Sunday, November 14, 2010

Crater Central Peak

This observation shows a central peak of a large, degraded impact crater in the Terra Sirenum region of the southern hemisphere. Central peaks form during crater formation when a particularly large impactor hits the surface.

The central peak visible here (about 2/3 of the way down the full image) is interesting because it has some fluvial-like features on its south side. At lower resolution, these features appear to be channels with some connecting pits. At higher resolution (see subimage), the features appear to be troughs that are filled with dunes.

What is most interesting is the chain of pits that extends down the center of some of the troughs as seen in the subimage. It is possible that these pits are evidence of subsurface piping or hydrothermal activity. Piping occurs when subsurface water flows through soil, takes some soil with it, and causes the overlying ground to collapse. These fluvial-like features and the connected pits may have formed during a late stage of crater formation when temperatures were suitable for liquid water.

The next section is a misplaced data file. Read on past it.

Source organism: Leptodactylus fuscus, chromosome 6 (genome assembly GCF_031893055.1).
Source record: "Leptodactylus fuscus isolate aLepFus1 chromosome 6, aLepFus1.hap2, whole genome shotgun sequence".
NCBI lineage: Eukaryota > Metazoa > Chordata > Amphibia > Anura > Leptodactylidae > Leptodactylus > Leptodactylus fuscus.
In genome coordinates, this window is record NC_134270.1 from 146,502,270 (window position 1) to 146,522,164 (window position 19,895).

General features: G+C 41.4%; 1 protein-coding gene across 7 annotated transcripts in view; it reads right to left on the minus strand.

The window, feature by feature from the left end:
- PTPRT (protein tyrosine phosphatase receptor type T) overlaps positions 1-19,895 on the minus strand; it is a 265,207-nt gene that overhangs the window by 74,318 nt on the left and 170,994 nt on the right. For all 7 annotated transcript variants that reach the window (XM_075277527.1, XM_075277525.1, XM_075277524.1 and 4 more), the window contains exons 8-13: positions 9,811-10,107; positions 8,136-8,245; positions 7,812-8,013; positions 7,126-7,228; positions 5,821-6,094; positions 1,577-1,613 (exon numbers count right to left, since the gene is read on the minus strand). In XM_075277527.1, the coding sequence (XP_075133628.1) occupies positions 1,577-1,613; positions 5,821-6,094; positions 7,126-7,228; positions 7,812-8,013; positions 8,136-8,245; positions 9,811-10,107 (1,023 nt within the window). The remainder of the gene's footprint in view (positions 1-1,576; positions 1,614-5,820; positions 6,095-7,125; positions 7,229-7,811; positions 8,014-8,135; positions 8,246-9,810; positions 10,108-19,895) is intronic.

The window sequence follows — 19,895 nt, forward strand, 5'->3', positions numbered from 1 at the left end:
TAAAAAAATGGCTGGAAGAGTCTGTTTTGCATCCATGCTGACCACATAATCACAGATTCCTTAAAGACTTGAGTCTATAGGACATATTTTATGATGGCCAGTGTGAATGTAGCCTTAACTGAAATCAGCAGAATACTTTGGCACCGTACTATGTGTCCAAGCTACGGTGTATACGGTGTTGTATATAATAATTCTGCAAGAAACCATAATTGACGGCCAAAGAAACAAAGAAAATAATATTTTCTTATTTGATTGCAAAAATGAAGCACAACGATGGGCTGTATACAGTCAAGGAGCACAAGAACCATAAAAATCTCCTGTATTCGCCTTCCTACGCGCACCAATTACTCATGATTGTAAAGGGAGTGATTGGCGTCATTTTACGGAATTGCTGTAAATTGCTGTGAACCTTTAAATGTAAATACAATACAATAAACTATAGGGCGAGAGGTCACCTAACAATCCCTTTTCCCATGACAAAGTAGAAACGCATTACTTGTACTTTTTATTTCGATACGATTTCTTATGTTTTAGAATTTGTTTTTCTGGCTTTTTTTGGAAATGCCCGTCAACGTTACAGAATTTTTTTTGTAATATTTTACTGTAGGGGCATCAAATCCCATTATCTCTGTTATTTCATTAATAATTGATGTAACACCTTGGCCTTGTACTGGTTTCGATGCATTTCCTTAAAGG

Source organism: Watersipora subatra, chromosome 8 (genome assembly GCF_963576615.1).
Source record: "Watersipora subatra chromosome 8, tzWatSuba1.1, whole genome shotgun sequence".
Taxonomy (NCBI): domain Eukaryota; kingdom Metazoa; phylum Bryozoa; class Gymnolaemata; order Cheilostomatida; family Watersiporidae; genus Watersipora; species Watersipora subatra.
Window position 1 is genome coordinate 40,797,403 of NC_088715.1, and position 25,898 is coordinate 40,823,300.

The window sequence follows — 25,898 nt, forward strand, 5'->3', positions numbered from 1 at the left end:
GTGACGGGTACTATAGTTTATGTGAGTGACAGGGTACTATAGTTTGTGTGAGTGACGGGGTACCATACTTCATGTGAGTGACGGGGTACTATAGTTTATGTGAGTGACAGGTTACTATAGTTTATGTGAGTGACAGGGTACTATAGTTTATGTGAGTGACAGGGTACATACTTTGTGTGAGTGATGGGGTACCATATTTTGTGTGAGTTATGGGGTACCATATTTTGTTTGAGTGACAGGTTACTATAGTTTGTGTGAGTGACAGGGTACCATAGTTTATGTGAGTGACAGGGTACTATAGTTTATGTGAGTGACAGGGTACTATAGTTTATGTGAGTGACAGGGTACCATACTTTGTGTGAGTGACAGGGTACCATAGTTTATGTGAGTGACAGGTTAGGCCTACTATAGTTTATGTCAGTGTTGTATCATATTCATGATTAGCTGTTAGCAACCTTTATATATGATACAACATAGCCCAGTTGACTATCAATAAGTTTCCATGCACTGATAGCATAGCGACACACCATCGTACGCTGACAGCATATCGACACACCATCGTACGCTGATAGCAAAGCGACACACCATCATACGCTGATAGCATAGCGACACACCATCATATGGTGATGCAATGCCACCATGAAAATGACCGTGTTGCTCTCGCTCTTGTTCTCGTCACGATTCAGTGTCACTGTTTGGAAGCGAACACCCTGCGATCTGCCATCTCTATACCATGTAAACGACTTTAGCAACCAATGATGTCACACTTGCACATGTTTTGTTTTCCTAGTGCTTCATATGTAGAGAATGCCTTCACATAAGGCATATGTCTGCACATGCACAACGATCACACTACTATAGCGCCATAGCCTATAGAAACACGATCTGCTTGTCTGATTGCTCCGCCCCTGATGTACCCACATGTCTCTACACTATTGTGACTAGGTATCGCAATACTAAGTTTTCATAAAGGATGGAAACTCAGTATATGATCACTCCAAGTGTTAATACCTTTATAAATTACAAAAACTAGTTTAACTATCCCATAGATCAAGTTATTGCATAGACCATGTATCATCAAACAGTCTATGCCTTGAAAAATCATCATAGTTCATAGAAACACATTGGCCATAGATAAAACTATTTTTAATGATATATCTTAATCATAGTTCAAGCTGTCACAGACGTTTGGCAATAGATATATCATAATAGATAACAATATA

Photo credit: NASA/JPL/University of Arizona

No comments: